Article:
Change Indicator

Prenatal Care - Births to mothers who did not receive early prenatal care in Pennsylvania

Prenatal Care - Births to mothers who did not receive early prenatal care

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Note: Non-consecutive years appear adjacent in the trend line
because one or more years have been deselected.

Why This Indicator Matters

Prenatal care is medical care patients receive throughout the course of their pregnancies. Usually in the form of regular check-ups to access the overall health and development of mothers and their babies while in utero, prenatal care can be monitored by a doctor, nurse, or midwife.[1] The frequency of prenatal care visits vary by different characteristics, such as the birthing person’s age or perceived risk for complications, but typically increase as the pregnancy progresses. Prenatal care is most effective when it starts early and continues throughout the entire pregnancy to help prevent and address health problems in both mothers and babies.[2] Poor prenatal care utilization due to late onset of care, low frequency of care visits, or combinations of the two significantly increases the risks of maternal insufficient gestational weight gain, prenatal smoking, premature ruptured membranes, precipitous labor, no breastfeeding, postnatal underweight, and postpartum smoking.[3] Babies of mothers who do not get prenatal care are also three times more likely to have a low birth weight and five times more likely to die than those born to mothers who do get care.[4] Seeking early prenatal care is associated with better health outcomes for women and infants, however, notable disparities in prenatal care access persist among U.S. women, particularly among younger, less educated, geographically isolated, and racial/ethnic-minority maternal populations.[5]

[1] Planned Parenthood Federation of America. (2023). Prenatal Care.

[2] Office of Disease Prevention and Health Promotion. (2021). Increase The Proportion Of Pregnant Women Who Receive Early And Adequate Prenatal Care. U.S. Department of Health and Human Services.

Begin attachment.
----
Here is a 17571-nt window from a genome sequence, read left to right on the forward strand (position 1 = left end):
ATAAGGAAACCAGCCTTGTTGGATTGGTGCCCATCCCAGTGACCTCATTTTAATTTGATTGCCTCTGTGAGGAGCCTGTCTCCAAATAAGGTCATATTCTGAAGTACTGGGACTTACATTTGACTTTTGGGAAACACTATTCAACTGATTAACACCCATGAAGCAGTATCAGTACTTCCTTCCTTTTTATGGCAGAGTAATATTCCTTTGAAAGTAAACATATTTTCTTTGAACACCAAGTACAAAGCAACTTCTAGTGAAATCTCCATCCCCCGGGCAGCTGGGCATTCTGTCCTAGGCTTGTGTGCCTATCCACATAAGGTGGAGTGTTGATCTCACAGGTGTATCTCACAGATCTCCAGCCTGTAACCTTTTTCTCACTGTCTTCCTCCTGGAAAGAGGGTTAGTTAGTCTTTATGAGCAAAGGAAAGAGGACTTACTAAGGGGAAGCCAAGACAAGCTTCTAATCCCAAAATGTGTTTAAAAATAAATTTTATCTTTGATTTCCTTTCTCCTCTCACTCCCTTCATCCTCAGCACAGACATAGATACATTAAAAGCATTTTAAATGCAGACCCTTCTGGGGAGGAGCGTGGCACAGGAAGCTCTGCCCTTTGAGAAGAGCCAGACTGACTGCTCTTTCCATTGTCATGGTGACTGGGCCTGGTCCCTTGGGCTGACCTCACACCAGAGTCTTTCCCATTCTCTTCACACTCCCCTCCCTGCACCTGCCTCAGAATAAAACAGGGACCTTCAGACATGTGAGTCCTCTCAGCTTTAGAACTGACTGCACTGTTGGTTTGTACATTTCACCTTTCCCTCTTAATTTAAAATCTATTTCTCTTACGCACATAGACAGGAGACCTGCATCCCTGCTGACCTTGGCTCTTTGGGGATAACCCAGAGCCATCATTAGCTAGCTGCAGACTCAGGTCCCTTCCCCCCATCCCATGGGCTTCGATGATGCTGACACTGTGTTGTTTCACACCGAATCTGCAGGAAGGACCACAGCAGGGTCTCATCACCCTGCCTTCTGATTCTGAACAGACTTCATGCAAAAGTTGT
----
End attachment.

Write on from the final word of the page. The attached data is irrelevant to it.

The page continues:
[3] Yan J. (2017). The Effects of Prenatal Care Utilization on Maternal Health and Health Behaviors. Health Economics, 26(8), 1001–1018.

[4] Office on Women’s Health. (2021). Prenatal Care. U.S. Department of Health and Human Services.,doctors%20to%20treat%20them%20early.

[5] Krukowski, R. A., Jacobson, L. T., John, J., Kinser, P., Campbell, K., Ledoux, T., Gavin, K. L., Chiu, C. Y., Wang, J., & Kruper, A. (2022). Correlates of Early Prenatal Care Access Among U.S. Women: Data from the Pregnancy Risk Assessment Monitoring System (PRAMS). Maternal and Child Health Journal, 26(2), 328–341.

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Definition and Source



The number and percent of births without early prenatal care.

Data Source

Pennsylvania Department of Health, Bureau of Health Statistics and Research. Pennsylvania Vital Statistics annual report series. The Pennsylvania Department of Health specifically disclaims responsibility for any analyses, interpretations, or conclusions.


Includes only those births where prenatal care status is known.  Early prenatal care occurs during the first trimester.

ND = DATA NOT DISPLAYED. Statistics (rates, ratios, percents) are not calculated and displayed for counts less than 10 (or less than 3 for Bayesian/Nearest Neighbor rates). This is due to the unreliability of statistics based on small numbers of events.

Last Updated

May 2024